In many of my examples, one could reverse the arrow of the effects of social capital, and tell a story where the arrow runs to social capital instead of from social capital. In the end, it is only going to be through detailed empirical research that the relative importance of the two possible directions of causation can be established. What I hope to have established so far is that this is plausible enough to warrant further attention.
But it will be a long time, in my view, before we get to a level of cross-national, reliable measurement of social capital that will allow us to do for social capital what Robert Barro and others have done for human capital. We are nowhere near having the same clear metric as years of education is for human capital and we are certainly not near having that kind of data over time. I do not think the case is closed that social capital is a strong predictor of everything. But I think it is probably a powerful predictor of many things, enough to make it well worth our attention.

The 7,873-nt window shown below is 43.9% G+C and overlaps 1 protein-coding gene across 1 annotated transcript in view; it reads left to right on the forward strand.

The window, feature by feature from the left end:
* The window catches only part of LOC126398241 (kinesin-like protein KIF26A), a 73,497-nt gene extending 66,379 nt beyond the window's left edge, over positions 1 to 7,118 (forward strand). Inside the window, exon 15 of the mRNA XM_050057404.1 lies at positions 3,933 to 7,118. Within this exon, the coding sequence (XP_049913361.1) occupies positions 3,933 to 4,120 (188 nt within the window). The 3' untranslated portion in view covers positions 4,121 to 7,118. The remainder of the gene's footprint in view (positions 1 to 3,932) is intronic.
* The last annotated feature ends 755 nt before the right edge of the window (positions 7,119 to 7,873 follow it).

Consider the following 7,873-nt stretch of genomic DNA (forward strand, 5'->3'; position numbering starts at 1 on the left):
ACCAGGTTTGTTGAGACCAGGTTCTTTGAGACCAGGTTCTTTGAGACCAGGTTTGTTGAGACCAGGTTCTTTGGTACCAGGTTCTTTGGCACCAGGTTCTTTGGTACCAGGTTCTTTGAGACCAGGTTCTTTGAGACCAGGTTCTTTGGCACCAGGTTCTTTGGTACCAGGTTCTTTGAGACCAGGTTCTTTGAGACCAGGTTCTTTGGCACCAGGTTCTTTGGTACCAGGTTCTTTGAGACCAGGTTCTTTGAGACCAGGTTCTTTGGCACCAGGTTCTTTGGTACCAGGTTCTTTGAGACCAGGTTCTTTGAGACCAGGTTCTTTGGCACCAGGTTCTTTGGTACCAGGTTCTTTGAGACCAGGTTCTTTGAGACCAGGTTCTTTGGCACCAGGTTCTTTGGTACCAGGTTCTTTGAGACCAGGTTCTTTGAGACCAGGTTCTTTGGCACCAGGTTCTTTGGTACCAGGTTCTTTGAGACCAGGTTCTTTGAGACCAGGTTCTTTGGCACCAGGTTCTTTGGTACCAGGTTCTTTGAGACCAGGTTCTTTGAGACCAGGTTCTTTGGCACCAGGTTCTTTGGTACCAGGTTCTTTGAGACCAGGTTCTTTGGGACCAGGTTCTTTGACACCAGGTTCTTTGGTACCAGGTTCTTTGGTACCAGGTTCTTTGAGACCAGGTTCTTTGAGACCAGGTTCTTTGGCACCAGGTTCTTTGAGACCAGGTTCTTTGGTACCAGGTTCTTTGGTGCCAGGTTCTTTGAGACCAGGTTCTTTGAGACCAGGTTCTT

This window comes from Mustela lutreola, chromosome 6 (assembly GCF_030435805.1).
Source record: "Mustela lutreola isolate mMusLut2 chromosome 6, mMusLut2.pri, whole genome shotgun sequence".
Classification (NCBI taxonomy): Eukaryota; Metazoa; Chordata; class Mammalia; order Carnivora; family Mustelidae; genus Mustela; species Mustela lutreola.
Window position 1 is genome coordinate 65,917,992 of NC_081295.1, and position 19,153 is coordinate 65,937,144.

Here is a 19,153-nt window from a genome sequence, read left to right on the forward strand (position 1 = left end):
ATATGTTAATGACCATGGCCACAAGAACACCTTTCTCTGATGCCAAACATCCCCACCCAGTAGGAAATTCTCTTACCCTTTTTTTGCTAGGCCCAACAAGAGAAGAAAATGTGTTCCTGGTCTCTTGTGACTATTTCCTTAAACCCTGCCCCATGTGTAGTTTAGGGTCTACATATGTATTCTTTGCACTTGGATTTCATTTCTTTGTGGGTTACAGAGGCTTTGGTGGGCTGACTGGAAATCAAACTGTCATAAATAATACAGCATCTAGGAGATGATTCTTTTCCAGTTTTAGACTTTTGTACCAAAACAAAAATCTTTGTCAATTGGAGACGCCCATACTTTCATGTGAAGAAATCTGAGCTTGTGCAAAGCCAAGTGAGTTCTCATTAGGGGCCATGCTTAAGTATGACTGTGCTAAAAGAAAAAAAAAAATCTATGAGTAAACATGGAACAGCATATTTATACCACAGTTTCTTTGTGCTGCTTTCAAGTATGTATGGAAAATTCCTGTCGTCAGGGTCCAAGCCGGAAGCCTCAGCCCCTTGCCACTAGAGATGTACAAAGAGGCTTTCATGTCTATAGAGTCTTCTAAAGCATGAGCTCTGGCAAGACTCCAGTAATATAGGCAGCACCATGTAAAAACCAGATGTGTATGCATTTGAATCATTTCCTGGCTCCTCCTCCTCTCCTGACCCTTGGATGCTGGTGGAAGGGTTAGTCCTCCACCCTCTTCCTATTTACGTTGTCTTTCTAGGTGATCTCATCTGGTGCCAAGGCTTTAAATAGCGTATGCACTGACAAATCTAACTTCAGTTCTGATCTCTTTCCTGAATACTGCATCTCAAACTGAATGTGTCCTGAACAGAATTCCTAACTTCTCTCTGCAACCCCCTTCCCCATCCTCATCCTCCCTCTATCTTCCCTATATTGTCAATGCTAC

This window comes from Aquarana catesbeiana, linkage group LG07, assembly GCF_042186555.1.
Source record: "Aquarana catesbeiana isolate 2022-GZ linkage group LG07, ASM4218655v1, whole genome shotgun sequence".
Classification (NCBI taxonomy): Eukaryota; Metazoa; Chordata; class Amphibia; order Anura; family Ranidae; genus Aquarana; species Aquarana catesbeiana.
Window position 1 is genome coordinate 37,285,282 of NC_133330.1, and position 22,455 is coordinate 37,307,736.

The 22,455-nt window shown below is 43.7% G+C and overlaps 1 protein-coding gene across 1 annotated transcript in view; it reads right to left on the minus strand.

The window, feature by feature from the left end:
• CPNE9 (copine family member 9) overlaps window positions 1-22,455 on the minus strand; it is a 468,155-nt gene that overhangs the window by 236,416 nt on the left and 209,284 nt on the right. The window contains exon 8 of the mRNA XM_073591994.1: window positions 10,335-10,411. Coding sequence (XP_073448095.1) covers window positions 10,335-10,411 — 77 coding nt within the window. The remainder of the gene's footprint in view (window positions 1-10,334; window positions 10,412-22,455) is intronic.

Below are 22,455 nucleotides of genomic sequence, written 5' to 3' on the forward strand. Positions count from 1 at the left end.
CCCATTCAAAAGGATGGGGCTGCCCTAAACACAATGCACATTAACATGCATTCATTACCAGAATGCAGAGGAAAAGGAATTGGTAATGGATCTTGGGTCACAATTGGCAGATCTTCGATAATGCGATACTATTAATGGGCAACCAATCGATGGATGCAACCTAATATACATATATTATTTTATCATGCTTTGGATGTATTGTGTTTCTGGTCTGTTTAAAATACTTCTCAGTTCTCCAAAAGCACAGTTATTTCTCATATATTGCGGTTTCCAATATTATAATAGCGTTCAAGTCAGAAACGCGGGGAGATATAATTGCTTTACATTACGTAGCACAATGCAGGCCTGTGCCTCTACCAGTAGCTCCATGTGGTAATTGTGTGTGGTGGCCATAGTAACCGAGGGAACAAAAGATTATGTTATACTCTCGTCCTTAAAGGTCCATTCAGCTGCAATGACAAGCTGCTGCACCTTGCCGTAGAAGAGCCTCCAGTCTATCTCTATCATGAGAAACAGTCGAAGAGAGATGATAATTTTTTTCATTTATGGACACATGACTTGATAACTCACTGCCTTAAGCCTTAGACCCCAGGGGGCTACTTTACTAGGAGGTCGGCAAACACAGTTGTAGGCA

* Robert Putnam is a Professor at the Kennedy School of Government, Harvard University.
1. R. Putnam, “Bowling Alone: America’s Declining Social Capital,” Journal of Democracy, Vol. 6, no. 1 (1995), pp. 65-78.
2. R. Putnam, Bowling Alone: The Collapse and Revival of American Community (New York: Simon and Schuster, 2000).